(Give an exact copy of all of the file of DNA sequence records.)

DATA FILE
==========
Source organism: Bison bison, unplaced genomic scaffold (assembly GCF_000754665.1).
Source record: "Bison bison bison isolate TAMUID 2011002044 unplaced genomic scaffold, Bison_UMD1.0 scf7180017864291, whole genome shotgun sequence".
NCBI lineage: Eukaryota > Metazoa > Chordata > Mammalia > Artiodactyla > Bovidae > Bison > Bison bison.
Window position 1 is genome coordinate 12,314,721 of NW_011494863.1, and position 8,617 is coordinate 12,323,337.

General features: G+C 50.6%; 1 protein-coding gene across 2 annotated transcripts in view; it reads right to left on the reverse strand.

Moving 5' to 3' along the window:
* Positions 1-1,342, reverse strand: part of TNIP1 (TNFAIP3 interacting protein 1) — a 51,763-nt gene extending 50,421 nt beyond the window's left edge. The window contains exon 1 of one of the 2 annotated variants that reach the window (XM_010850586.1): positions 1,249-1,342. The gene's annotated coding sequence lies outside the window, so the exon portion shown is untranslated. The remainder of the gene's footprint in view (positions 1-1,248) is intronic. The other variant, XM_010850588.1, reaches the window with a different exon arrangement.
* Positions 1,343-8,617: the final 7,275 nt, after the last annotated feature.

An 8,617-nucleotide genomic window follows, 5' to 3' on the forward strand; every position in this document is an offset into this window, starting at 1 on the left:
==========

Source organism: Bison bison, unplaced genomic scaffold (assembly GCF_000754665.1).
Source record: "Bison bison bison isolate TAMUID 2011002044 unplaced genomic scaffold, Bison_UMD1.0 scf7180017864291, whole genome shotgun sequence".
NCBI lineage: Eukaryota > Metazoa > Chordata > Mammalia > Artiodactyla > Bovidae > Bison > Bison bison.
Window position 1 is genome coordinate 12,314,721 of NW_011494863.1, and position 8,617 is coordinate 12,323,337.

General features: G+C 50.6%; 1 protein-coding gene across 2 annotated transcripts in view; it reads right to left on the reverse strand.

Moving 5' to 3' along the window:
* Positions 1-1,342, reverse strand: part of TNIP1 (TNFAIP3 interacting protein 1) — a 51,763-nt gene extending 50,421 nt beyond the window's left edge. The window contains exon 1 of one of the 2 annotated variants that reach the window (XM_010850586.1): positions 1,249-1,342. The gene's annotated coding sequence lies outside the window, so the exon portion shown is untranslated. The remainder of the gene's footprint in view (positions 1-1,248) is intronic. The other variant, XM_010850588.1, reaches the window with a different exon arrangement.
* Positions 1,343-8,617: the final 7,275 nt, after the last annotated feature.

An 8,617-nucleotide genomic window follows, 5' to 3' on the forward strand; every position in this document is an offset into this window, starting at 1 on the left: